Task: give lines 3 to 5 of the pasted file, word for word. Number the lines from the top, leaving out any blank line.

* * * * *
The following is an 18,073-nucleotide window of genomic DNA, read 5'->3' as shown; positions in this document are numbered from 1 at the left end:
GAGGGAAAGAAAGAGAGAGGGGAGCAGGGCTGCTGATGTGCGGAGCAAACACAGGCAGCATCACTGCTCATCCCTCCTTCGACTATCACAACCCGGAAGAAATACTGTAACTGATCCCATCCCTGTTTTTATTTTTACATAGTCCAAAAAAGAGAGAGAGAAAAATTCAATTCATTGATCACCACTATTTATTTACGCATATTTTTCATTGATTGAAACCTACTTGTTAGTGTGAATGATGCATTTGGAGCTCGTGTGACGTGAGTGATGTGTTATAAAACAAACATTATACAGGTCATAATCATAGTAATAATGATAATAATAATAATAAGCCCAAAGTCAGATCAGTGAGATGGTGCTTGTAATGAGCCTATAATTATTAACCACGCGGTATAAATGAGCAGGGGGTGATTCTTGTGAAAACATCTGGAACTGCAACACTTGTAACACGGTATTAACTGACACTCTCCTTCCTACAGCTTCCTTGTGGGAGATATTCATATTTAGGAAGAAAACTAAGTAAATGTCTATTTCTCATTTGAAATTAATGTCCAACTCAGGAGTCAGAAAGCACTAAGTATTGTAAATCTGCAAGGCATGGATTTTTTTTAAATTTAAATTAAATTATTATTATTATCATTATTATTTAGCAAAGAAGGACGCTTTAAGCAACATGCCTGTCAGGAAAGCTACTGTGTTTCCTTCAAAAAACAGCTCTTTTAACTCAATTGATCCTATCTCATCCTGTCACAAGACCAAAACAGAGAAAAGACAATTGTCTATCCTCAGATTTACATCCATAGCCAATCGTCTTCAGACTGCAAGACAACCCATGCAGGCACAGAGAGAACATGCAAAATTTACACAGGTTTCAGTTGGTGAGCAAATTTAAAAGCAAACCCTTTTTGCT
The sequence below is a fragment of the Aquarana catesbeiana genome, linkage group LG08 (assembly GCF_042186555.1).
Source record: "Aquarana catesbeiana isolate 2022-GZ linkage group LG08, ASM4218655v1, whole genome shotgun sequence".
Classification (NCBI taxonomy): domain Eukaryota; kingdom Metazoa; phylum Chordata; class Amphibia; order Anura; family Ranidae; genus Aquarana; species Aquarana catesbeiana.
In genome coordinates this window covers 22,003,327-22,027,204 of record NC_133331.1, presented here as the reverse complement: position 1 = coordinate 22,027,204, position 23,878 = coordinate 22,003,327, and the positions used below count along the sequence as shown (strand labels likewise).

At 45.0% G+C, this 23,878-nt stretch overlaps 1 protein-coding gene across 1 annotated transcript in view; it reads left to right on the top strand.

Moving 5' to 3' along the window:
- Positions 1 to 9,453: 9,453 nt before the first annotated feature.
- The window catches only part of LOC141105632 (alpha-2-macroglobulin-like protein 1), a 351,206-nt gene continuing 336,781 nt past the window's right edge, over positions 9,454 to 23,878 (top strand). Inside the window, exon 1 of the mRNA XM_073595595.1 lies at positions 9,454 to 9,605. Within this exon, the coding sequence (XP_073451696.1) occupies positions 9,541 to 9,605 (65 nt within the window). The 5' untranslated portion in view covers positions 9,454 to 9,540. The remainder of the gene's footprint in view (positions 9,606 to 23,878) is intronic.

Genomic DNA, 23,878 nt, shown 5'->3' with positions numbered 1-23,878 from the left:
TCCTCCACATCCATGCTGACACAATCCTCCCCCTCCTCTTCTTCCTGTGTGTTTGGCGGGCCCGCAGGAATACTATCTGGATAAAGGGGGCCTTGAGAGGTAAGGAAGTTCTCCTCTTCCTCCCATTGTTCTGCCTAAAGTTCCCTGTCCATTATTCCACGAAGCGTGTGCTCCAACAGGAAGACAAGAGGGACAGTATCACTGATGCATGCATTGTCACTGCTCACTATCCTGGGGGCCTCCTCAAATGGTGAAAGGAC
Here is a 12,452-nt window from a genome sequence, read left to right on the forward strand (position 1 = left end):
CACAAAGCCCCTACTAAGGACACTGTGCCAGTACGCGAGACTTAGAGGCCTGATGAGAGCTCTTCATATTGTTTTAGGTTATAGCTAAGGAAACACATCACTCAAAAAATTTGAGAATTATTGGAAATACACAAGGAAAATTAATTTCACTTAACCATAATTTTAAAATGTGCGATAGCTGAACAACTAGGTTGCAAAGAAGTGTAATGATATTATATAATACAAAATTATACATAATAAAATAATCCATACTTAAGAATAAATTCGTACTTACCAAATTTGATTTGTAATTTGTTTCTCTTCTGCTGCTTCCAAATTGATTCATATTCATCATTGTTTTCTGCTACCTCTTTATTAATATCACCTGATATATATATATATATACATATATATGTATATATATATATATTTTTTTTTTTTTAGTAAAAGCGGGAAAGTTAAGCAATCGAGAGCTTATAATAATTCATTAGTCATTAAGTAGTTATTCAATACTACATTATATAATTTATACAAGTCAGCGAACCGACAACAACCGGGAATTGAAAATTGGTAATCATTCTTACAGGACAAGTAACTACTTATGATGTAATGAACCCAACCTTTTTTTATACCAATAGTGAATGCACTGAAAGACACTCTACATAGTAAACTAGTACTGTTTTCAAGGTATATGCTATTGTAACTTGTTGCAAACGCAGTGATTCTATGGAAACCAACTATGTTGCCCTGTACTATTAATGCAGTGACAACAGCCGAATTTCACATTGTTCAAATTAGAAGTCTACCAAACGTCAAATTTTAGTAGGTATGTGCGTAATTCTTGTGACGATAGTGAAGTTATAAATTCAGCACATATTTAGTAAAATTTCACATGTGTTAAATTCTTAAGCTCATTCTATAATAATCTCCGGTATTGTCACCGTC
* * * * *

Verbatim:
The sequence below is a fragment of the Aquarana catesbeiana genome, linkage group LG08 (assembly GCF_042186555.1).
Source record: "Aquarana catesbeiana isolate 2022-GZ linkage group LG08, ASM4218655v1, whole genome shotgun sequence".
Classification (NCBI taxonomy): domain Eukaryota; kingdom Metazoa; phylum Chordata; class Amphibia; order Anura; family Ranidae; genus Aquarana; species Aquarana catesbeiana.